"The groundwork of all happiness is health." - Leigh Hunt

For some LASIK patients, complications affect mental health

May 9, 2023 – For individuals with poor vision, waking up within the morning without having to instantly seek for glasses or rush to place in touch lenses seems like a dream. That's why LASIK eye surgery – laser-assisted in situ keratomileusis – is one of the vital popular elective surgeries within the United States.

But for the reason that surgery was introduced, increasingly LASIK patients have develop into dissatisfied with their results. While the FDA says the vast majority of LASIK patients are satisfied, some say the surgery has done more harm than good, not only to their vision but additionally to their mental health.

This procedure uses a laser to permanently reshape the cornea and proper nearsightedness, farsightedness and astigmatism. According to Current dataand the procedure takes about half-hour (with Cost between $1,500 and $2,500 per eye).

The possible relationship between LASIK and negative mental health effects just isn't a brand new idea. In 2008, during an FDA meetLASIK patients and their families were in a position to share their stories.

One example is the daddy of a LASIK patient who committed suicide at age 28. Gerald Dorrian, the daddy of the late Colin Dorrian, said his son had no history of mental illness before undergoing the procedure for his poor eyesight and astigmatism. Colin Dorrian was warned that his large pupils could potentially increase the chance of long-term unintended effects, but he had the surgery anyway.

Eventually he began to experience problems, seeing overlapping triple vision, halos and a lot of other vision problems. In a final letter read to health officials by Gerald Dorrian, Colin Dorrian wrote: “If I cannot get my eyes treated, I will kill myself. At the time of writing, I have been living like this for six and a half years and it drives me madder every day. … Everything I look at … seems ugly and confusing. I simply cannot accept that I have to live like this.”

Even for the reason that death of Colin Dorrian, the FDA has continued to strongly warn the general public about possible complications of LASIK surgery and urges doctors to be as transparent as possible with potential patients.

The commonest side effect of LASIK is dry eye. Studies have shown that a majority of patients report dry eyes within the weeks and months following surgery, with 95% experiencing dry eyes immediately after surgery. The data shows that dry eyes peak several months after surgery, after which most patients see improvement inside 6 to 12 months.

And although FDA studies have concluded that the overwhelming majority of LASIK patients are satisfied with their surgeries, there stays a smaller but growing number of people that feel that LASIK has caused them lifelong vision impairments. Halos, difficulty driving at night, sensitivity to light, and double vision – all of those can negatively impact patients' quality of life.

Kira Manusis, MD, an ophthalmologist at Mount Sinai Hospital in New York, says that as with every surgery, there are complications with LASIK, however the rate may be very low. And while it's not protocol for doctors to ask patients about their mental health history before the procedure, Manusis says it's obvious that somebody wouldn't be a superb candidate for LASIK in the event that they are available in with “unrealistic expectations” about their vision after surgery.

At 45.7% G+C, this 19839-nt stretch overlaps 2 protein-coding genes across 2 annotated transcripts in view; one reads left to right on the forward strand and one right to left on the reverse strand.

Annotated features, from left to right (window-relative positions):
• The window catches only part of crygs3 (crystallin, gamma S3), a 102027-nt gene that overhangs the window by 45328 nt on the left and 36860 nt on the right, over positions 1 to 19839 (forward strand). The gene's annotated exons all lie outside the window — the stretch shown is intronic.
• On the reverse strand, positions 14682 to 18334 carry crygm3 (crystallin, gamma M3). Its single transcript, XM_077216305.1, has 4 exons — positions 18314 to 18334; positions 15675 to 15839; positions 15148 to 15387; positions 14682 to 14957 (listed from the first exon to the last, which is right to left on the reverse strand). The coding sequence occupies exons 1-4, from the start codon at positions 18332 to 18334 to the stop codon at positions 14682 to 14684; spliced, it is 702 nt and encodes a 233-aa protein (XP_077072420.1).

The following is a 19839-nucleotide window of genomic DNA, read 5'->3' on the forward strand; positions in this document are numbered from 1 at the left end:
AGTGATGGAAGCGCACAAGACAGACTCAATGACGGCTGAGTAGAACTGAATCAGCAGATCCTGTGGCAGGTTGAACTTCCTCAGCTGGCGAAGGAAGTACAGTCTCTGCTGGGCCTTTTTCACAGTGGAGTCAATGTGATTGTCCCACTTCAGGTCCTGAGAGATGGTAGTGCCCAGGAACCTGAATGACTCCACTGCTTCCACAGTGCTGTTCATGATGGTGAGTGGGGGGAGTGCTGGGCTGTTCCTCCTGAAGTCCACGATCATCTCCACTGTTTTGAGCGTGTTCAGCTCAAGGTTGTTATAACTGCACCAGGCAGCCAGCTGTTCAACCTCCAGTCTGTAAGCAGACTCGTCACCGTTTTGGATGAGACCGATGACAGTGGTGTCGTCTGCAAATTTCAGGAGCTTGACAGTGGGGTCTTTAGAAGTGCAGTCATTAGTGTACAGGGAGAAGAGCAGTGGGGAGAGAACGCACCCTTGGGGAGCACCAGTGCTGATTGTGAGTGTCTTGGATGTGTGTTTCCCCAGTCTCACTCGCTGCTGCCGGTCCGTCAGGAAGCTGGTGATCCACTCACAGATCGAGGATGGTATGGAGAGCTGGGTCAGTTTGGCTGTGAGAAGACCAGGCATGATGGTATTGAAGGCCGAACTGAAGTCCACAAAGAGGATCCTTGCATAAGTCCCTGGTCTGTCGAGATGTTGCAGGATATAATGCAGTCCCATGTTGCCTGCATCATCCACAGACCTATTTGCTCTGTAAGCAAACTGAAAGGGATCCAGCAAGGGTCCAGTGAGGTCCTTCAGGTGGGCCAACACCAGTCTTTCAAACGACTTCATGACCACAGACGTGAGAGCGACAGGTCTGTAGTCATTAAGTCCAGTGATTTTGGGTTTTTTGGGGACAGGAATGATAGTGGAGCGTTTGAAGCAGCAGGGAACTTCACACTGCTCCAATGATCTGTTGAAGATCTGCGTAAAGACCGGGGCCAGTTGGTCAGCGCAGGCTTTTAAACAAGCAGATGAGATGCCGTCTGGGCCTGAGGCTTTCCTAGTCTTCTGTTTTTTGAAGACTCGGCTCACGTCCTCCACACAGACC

“Maybe they need follow-up treatment, maybe not, maybe there is a complication [that results in] Vision loss from laser vision correction … but that risk is extremely low,” says Manusis. “So if someone isn't able to understand that or accept it as a possibility, that's a big red flag. That's someone who shouldn't have laser vision correction.”

In summer 2022, the FDA published a Draft guidelines to inform the public about some of the negative consequences of LASIK treatment, including the potential risk of “psychological harm”.

The draft document received greater than 700 Comments from the public, ranging from many happy LASIK patients whose lives have changed for the better, to a smaller group who report that the procedure and its lasting negative effects have placed an enormous psychological burden on their well-being.

Studies have clearly shown that the satisfaction rate for LASIK is high. But as for the rate of LASIK complications, depression and even suicide, “that's currently unknown,” says ophthalmologist Julie Schallhorn, MD, an associate professor in the Department of Ophthalmology at the University of San Francisco who specializes in studying the outcomes of refractive surgery for patients.

“LASIK is a quite common procedure. Many people have LASIK every single day. Mental health issues are also quite common within the United States,” Schallhorn said. “Is the undeniable fact that someone who had LASIK had mental health issues due to the LASIK? Or is it just because people have LASIK and have mental health issues and people two things occur to coincide in time?”